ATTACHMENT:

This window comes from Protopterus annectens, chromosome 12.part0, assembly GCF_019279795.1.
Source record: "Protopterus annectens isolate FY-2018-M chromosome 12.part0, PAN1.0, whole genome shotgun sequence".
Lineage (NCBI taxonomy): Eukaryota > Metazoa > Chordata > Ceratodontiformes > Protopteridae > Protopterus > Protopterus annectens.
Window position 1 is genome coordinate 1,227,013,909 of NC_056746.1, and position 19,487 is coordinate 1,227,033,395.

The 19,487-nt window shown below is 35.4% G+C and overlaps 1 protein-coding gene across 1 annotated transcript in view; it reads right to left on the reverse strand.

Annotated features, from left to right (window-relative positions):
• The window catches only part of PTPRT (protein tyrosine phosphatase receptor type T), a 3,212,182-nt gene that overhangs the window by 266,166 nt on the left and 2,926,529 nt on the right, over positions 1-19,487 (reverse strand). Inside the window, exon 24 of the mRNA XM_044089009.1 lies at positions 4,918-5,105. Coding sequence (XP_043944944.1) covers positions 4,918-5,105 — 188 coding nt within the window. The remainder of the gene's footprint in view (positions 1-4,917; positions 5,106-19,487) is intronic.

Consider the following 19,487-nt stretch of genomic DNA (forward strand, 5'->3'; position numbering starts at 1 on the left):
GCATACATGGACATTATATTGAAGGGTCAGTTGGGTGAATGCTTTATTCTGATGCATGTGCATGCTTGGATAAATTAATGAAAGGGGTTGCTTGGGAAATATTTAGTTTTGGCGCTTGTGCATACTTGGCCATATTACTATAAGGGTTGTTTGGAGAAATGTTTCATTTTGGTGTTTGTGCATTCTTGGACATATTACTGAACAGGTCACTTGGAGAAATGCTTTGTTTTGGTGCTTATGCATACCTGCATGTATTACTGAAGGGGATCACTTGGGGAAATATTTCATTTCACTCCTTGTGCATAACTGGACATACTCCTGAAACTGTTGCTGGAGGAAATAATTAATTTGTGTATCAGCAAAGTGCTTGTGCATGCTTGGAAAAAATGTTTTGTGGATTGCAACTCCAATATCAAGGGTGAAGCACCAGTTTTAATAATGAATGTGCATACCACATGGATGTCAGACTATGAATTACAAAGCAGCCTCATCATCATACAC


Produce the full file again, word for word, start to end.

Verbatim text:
This window comes from Protopterus annectens, chromosome 12.part0, assembly GCF_019279795.1.
Source record: "Protopterus annectens isolate FY-2018-M chromosome 12.part0, PAN1.0, whole genome shotgun sequence".
Lineage (NCBI taxonomy): Eukaryota > Metazoa > Chordata > Ceratodontiformes > Protopteridae > Protopterus > Protopterus annectens.
Window position 1 is genome coordinate 1,227,013,909 of NC_056746.1, and position 19,487 is coordinate 1,227,033,395.

The 19,487-nt window shown below is 35.4% G+C and overlaps 1 protein-coding gene across 1 annotated transcript in view; it reads right to left on the reverse strand.

Annotated features, from left to right (window-relative positions):
• The window catches only part of PTPRT (protein tyrosine phosphatase receptor type T), a 3,212,182-nt gene that overhangs the window by 266,166 nt on the left and 2,926,529 nt on the right, over positions 1-19,487 (reverse strand). Inside the window, exon 24 of the mRNA XM_044089009.1 lies at positions 4,918-5,105. Coding sequence (XP_043944944.1) covers positions 4,918-5,105 — 188 coding nt within the window. The remainder of the gene's footprint in view (positions 1-4,917; positions 5,106-19,487) is intronic.

Consider the following 19,487-nt stretch of genomic DNA (forward strand, 5'->3'; position numbering starts at 1 on the left):
GCATACATGGACATTATATTGAAGGGTCAGTTGGGTGAATGCTTTATTCTGATGCATGTGCATGCTTGGATAAATTAATGAAAGGGGTTGCTTGGGAAATATTTAGTTTTGGCGCTTGTGCATACTTGGCCATATTACTATAAGGGTTGTTTGGAGAAATGTTTCATTTTGGTGTTTGTGCATTCTTGGACATATTACTGAACAGGTCACTTGGAGAAATGCTTTGTTTTGGTGCTTATGCATACCTGCATGTATTACTGAAGGGGATCACTTGGGGAAATATTTCATTTCACTCCTTGTGCATAACTGGACATACTCCTGAAACTGTTGCTGGAGGAAATAATTAATTTGTGTATCAGCAAAGTGCTTGTGCATGCTTGGAAAAAATGTTTTGTGGATTGCAACTCCAATATCAAGGGTGAAGCACCAGTTTTAATAATGAATGTGCATACCACATGGATGTCAGACTATGAATTACAAAGCAGCCTCATCATCATACAC